You might have read already many articles about the dramatic results that manufacturers and service providers have achieved with Lean. Over the past twenty years, Lean principles have been applied to most industries in one way or another – assembly lines, patient care, front and back office operations, hard and software development – and Lean thinking has even spilled over from our jobs into our personal lives. You might be convinced by now that Lean is the way to go but you are not exactly sure where to start and how to get your people on board.
Taking the baseline gets the ball rolling
Overcoming the inertia and helping people take the first step towards a better future is the most common challenge to any improvement program. This can be even more difficult when those individuals look back to a successful past, so that they are burdened by a legacy mindset that hampers their ability to see a changing reality. They might also be unaware of increasing market demands and the fact that a high level of activity (being busy) does not automatically generate value for customers and a return for the company.
“We do what we always did, and we are good at it”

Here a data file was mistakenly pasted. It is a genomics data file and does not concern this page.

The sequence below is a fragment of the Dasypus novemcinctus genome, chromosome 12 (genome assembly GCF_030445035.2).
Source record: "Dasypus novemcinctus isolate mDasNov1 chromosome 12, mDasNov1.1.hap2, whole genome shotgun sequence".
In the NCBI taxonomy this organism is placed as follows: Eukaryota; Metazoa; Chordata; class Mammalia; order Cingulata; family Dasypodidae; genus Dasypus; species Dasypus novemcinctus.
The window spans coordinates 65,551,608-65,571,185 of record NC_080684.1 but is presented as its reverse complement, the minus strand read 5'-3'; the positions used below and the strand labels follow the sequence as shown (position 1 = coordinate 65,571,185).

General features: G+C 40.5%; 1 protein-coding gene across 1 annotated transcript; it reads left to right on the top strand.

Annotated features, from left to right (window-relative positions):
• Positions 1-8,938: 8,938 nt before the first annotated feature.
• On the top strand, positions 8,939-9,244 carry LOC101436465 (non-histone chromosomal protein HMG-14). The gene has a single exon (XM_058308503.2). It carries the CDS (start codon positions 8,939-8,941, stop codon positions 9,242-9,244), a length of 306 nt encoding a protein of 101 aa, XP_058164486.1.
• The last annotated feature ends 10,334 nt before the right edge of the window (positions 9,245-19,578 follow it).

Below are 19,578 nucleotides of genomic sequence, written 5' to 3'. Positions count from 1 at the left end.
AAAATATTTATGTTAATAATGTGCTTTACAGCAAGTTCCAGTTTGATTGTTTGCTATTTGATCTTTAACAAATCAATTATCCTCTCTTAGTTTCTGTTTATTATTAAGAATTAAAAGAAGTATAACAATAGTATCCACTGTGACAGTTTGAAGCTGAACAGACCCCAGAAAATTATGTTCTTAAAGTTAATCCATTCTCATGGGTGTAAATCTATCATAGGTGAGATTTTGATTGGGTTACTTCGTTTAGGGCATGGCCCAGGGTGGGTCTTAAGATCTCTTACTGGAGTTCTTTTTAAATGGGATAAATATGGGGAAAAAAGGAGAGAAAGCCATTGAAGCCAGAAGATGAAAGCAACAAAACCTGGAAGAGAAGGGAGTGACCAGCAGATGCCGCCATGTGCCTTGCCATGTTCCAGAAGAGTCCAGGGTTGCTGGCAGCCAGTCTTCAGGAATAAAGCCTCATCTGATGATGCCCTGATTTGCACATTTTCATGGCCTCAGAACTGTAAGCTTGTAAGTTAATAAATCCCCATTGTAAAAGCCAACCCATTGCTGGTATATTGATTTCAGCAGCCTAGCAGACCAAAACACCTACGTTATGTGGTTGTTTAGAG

This is a common response, even when faced with eroding margins and increasing customer complaints. Using past achievements to evaluate today’s performance is therefore problematic, especially when customers have “raised the bar” and expect lead-times and defect rates at a fraction of those ten years ago. What was considered “good” previously slid down the bell-curve to the bottom of the tail today.
We must redefine what “good” truly means today
Such grounding might be painful yet important to create the openness to changes that “move the needle” on velocity, stability, productivity – and eventually – competitiveness. On the other hand, such a reality-check ought to be motivating, so people are willing to take the first step towards a better future. Feedback has to be presented in such a way that it will not be seen as a notice of incapability (gap analysis), but instead as a recipe to become more successful: “the best we can be”.
The 20 keys open the door to world-class improvement
To create awareness and eventually the recipe to design sustainable transformation programs, we have identified twenty universal success criteria – “The 20 Keys To World-Class Operations” – and encapsulated them in the “Lean Audit”. The Lean Audit is a comprehensive diagnostic system that helps managers, investors, and business consultants assess manufacturing and service operations, while defining the path to leaner, and more productive future.
The journey starts here, right now – by looking into the mirror
The Lean Audit allows you to score health and maturity level of any manufacturing and service operation in just 4 hours. As a result, you will gain new insights to jump-start your Lean journey. For more information, get the Lean Audit workbook (available on Amazon – click here); it summarizes the findings from our 8-year research on 106 companies worldwide and offers practical advice on how to implement the 20 keys, so you can jump-start your journey to world-class.
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